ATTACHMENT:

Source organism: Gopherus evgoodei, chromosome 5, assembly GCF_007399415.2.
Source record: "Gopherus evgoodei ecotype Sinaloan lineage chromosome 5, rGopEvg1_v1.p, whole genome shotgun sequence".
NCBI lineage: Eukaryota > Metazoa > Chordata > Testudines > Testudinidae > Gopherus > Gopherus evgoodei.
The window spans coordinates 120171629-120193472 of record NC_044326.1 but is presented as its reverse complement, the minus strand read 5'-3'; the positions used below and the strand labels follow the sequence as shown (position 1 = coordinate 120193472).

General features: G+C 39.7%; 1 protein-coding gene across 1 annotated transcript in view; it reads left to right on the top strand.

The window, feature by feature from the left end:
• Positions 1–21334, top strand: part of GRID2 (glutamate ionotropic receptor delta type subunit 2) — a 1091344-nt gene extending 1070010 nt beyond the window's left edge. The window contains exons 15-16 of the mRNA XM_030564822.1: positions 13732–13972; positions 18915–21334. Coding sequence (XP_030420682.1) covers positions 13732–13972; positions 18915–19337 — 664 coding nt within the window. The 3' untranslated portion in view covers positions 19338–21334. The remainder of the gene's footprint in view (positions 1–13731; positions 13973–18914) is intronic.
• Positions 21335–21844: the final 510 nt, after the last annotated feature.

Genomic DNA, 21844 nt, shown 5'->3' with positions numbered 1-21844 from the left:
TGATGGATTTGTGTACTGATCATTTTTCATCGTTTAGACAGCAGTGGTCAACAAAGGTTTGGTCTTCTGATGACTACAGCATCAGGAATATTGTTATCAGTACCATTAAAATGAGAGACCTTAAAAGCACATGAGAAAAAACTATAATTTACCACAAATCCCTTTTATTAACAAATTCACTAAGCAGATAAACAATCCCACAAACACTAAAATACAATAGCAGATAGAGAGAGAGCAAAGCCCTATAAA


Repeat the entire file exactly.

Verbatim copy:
Source organism: Gopherus evgoodei, chromosome 5, assembly GCF_007399415.2.
Source record: "Gopherus evgoodei ecotype Sinaloan lineage chromosome 5, rGopEvg1_v1.p, whole genome shotgun sequence".
NCBI lineage: Eukaryota > Metazoa > Chordata > Testudines > Testudinidae > Gopherus > Gopherus evgoodei.
The window spans coordinates 120171629-120193472 of record NC_044326.1 but is presented as its reverse complement, the minus strand read 5'-3'; the positions used below and the strand labels follow the sequence as shown (position 1 = coordinate 120193472).

General features: G+C 39.7%; 1 protein-coding gene across 1 annotated transcript in view; it reads left to right on the top strand.

The window, feature by feature from the left end:
• Positions 1–21334, top strand: part of GRID2 (glutamate ionotropic receptor delta type subunit 2) — a 1091344-nt gene extending 1070010 nt beyond the window's left edge. The window contains exons 15-16 of the mRNA XM_030564822.1: positions 13732–13972; positions 18915–21334. Coding sequence (XP_030420682.1) covers positions 13732–13972; positions 18915–19337 — 664 coding nt within the window. The 3' untranslated portion in view covers positions 19338–21334. The remainder of the gene's footprint in view (positions 1–13731; positions 13973–18914) is intronic.
• Positions 21335–21844: the final 510 nt, after the last annotated feature.

Genomic DNA, 21844 nt, shown 5'->3' with positions numbered 1-21844 from the left:
TGATGGATTTGTGTACTGATCATTTTTCATCGTTTAGACAGCAGTGGTCAACAAAGGTTTGGTCTTCTGATGACTACAGCATCAGGAATATTGTTATCAGTACCATTAAAATGAGAGACCTTAAAAGCACATGAGAAAAAACTATAATTTACCACAAATCCCTTTTATTAACAAATTCACTAAGCAGATAAACAATCCCACAAACACTAAAATACAATAGCAGATAGAGAGAGAGCAAAGCCCTATAAA